Nymphaea caerulea

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Not to be confused with Blue star water lily.
Nymphaea caerulea
Jardin des Martels - Nénufars - 2016-08-07 - 04.jpg
A Nymphaea caerulea flower in Jardins des Martels, France.
Scientific classification
Kingdom: Plantae
(unranked): Angiosperms
Order: Nymphaeales
Family: Nymphaeaceae
Genus: Nymphaea
Species: N. caerulea
Binomial name
Nymphaea caerulea
Sav.[1]

Nymphaea caerulea, known primarily as blue lotus (or blue Egyptian lotus), but also blue water lily (or blue Egyptian water lily), and sacred blue lily (or sacred narcotic lily of the Nile), is a water lily in the genus Nymphaea. Like other species in the genus, the plant contains the psychoactive alkaloid apomorphine. It was known to the Mayan and Ancient Egyptian civilizations.

Distribution[edit]

Its original habitat may have been along the Nile and other parts of East Africa. It spread more widely in ancient times, including to the Indian subcontinent and Thailand.

Description[edit]

The leaves are broadly rounded, 25–40 cm (10–16 in) across, with a notch at the leaf stem. The flowers are 10–15 cm (4–6 in) in diameter.

Reports in the literature by persons unfamiliar with its actual growth and blooming cycle have suggested that the flowers open in the morning, rising to the surface of the water, then close and sink at dusk.[citation needed] In fact, the flower buds rise to the surface over a period of two to three days, and when ready, open around 9:30 am and close about 3:00 pm. The flowers and buds do not rise above the water in the morning, nor do they submerge at night. The flowers have pale bluish-white to sky-blue or mauve petals, smoothly changing to a pale yellow in the centre of the flower.

Religion and art[edit]

Ancient Egyptian funerary stele showing a dead man, named Ba, seated in the center, sniffing a sacred lily, New Kingdom, Dynasty XVIII, circa 1550–1292 BC

Along with the white lotus, Nymphaea lotus are also native to Egypt. The plant and flower are very frequently depicted in Egyptian art. They have been depicted in numerous stone carvings and paintings, including the walls of the famous temple of Karnak, and are frequently depicted in connection with "party scenes", dancing or in significant spiritual or magical rites such as the rite of passage into the afterlife. N. caerulea was considered extremely significant in Egyptian mythology, regarded as a symbol of the sun, since the flowers are closed at night and open again in the morning. At Heliopolis, the origin of the world was taught to have been when the sun god Ra emerged from a lotus flower growing in "primordial waters". At night, he was believed to retreat into the flower again.[2] Due to its colour, it was identified, in some beliefs, as having been the original container, in a similar manner to an egg, of Atum, and in similar beliefs Ra, both solar deities. As such, its properties form the origin of the "lotus variant" of the Ogdoad cosmogeny. It was the symbol of the Egyptian deity Nefertem.[3]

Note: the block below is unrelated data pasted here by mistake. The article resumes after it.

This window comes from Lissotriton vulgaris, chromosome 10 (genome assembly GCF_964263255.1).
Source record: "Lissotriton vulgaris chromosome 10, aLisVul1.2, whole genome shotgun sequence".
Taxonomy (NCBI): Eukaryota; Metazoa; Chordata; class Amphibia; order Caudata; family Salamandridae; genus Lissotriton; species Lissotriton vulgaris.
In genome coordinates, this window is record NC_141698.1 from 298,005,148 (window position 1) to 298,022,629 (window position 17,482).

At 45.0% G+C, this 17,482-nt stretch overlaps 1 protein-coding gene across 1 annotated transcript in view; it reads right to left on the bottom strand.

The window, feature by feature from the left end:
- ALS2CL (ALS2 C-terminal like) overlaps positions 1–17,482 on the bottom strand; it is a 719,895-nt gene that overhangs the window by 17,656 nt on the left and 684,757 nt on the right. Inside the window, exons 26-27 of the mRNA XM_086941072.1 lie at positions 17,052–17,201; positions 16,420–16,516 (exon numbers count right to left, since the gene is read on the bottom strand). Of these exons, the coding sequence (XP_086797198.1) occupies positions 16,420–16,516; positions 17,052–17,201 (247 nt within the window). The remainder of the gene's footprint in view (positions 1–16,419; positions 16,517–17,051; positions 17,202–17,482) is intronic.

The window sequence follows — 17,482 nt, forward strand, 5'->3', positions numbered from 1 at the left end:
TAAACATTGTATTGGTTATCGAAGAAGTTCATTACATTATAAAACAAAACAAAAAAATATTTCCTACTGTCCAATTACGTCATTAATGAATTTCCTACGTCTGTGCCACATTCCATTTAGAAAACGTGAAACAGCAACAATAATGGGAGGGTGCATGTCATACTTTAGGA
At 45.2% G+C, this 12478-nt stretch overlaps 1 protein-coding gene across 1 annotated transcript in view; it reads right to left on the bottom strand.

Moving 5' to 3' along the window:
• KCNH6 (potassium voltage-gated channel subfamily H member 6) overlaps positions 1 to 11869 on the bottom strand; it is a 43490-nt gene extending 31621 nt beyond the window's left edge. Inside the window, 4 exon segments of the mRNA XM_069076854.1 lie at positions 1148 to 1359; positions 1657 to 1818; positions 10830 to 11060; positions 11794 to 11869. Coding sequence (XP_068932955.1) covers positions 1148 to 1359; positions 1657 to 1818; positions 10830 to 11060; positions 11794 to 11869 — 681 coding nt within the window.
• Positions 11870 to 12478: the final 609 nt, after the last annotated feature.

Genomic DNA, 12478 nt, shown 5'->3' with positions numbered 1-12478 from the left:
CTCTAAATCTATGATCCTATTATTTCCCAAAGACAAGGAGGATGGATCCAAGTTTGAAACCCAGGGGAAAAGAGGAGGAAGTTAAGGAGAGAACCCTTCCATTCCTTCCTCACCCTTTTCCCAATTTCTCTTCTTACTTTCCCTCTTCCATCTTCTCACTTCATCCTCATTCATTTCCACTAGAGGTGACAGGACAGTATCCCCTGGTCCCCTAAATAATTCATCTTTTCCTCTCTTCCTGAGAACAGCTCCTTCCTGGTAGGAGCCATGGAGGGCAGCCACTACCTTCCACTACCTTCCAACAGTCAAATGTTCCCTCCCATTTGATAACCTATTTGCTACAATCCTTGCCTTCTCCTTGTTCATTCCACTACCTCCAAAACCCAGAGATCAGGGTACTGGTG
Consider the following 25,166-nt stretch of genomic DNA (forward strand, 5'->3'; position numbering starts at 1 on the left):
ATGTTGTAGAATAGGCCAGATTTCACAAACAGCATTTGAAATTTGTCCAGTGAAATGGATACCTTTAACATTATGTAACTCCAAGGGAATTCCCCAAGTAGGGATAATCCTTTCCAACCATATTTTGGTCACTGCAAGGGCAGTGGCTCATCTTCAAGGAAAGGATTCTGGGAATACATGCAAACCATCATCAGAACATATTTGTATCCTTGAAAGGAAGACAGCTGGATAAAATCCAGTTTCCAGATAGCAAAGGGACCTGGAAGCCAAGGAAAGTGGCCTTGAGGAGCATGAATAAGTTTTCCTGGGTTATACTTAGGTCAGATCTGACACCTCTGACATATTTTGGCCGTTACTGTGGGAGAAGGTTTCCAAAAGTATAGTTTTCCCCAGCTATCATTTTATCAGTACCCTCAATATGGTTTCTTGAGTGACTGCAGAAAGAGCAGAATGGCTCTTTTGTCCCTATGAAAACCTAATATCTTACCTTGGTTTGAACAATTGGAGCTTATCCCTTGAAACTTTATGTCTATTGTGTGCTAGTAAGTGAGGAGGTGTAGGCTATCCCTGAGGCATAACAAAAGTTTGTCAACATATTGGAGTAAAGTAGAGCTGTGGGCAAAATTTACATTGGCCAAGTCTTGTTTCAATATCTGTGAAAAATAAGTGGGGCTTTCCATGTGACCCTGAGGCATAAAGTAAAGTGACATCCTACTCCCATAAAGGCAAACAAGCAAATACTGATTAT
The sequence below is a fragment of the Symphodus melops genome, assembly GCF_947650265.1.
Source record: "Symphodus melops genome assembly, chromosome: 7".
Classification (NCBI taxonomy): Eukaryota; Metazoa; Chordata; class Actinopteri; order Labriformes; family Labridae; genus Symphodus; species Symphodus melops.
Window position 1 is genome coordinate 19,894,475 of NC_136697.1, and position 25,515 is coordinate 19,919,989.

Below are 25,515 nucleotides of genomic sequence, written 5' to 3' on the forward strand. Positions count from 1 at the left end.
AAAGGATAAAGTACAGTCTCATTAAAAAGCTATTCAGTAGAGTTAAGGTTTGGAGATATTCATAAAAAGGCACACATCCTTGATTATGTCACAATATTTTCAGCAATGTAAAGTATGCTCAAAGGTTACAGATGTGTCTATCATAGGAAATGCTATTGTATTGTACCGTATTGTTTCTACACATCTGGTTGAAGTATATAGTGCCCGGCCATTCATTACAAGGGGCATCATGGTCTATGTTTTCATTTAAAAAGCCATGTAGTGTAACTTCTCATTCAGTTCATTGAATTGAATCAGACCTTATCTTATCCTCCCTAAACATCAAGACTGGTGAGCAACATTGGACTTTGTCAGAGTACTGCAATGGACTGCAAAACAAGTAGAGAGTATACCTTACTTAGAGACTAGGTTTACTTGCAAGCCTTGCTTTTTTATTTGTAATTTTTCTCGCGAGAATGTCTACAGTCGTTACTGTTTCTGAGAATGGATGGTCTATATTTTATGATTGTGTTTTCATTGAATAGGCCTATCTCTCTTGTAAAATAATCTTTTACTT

Properties and uses[edit]

Some evidence indicates the clinical effects of plants including N. caerulea that contain the psychoactive alkaloid apomorphine were known to both the Mayans and the Ancient Egyptians.[4]

The mildly sedating effects of N. caerulea makes it a likely candidate (among several) for the lotus plant eaten by the mythical Lotophagi in Homer's Odyssey.

This lotus has been used to produce perfumes since ancient times; it is also used in aromatherapy.

Legal status[edit]

Latvia[edit]

N. caerulea is illegal in Latvia since November 2009. It is schedule 1 drug. Possession of quantities up to 1 gram are fined up to 280 euros, for second offences within a year period criminal charges are applied. Possession of larger quantities can be punished by up to 15 years in prison.[5]

Poland[edit]

N. caerulea was banned in Poland in March 2009. Possession and distribution lead to a criminal charge.[6]

Russia[edit]

N. caerulea is illegal in Russia since April 2009 along with spice and related products, Salvia divinorum, Argyreia nervosa, and others.[7]

See also[edit]

References[edit]

  1. ^ "Nymphaea caerulea information from NPGS/GRIN". www.ars-grin.gov. Retrieved 2008-12-04. 
  2. ^ Rawson, Jessica, Chinese Ornament: The lotus and the dragon, pp. 200 (quoted)–202, 1984, British Museum Publications, ISBN 0-714-11431-6
  3. ^ Wilkinson, Richard H. (2003). The Complete Gods and Goddesses of Ancient Egypt. Thames & Hudson. p. 133. ISBN 0-500-05120-8. 
  4. ^ Bertol, Elisabetta; Fineschi, Vittorio; Karch, Steven B.; Mari, Francesco; Riezzo, Irene (2004). "Nymphaea cults in ancient Egypt and the New World: a lesson in empirical pharmacology". Journal of the Royal Society of Medicine. 97 (2): 84–85. doi:10.1258/jrsm.97.2.84. PMC 1079300Freely accessible. 
  5. ^ "Par Krimināllikuma spēkā stāšanās un piemērošanas kārtību" (in Latvian). likumi.lv. Retrieved 2013-06-23. 
  6. ^ (Polish) Dz.U. 2009 nr 63 poz. 520, Internetowy System Aktów Prawnych.
  7. ^ "Постановление Правительства Российской Федерации от 31 декабря 2009 г. № 1186". 2009. Archived from the original on 2012-03-25. 

External links[edit]

Media related to Nymphaea caerulea at Wikimedia Commons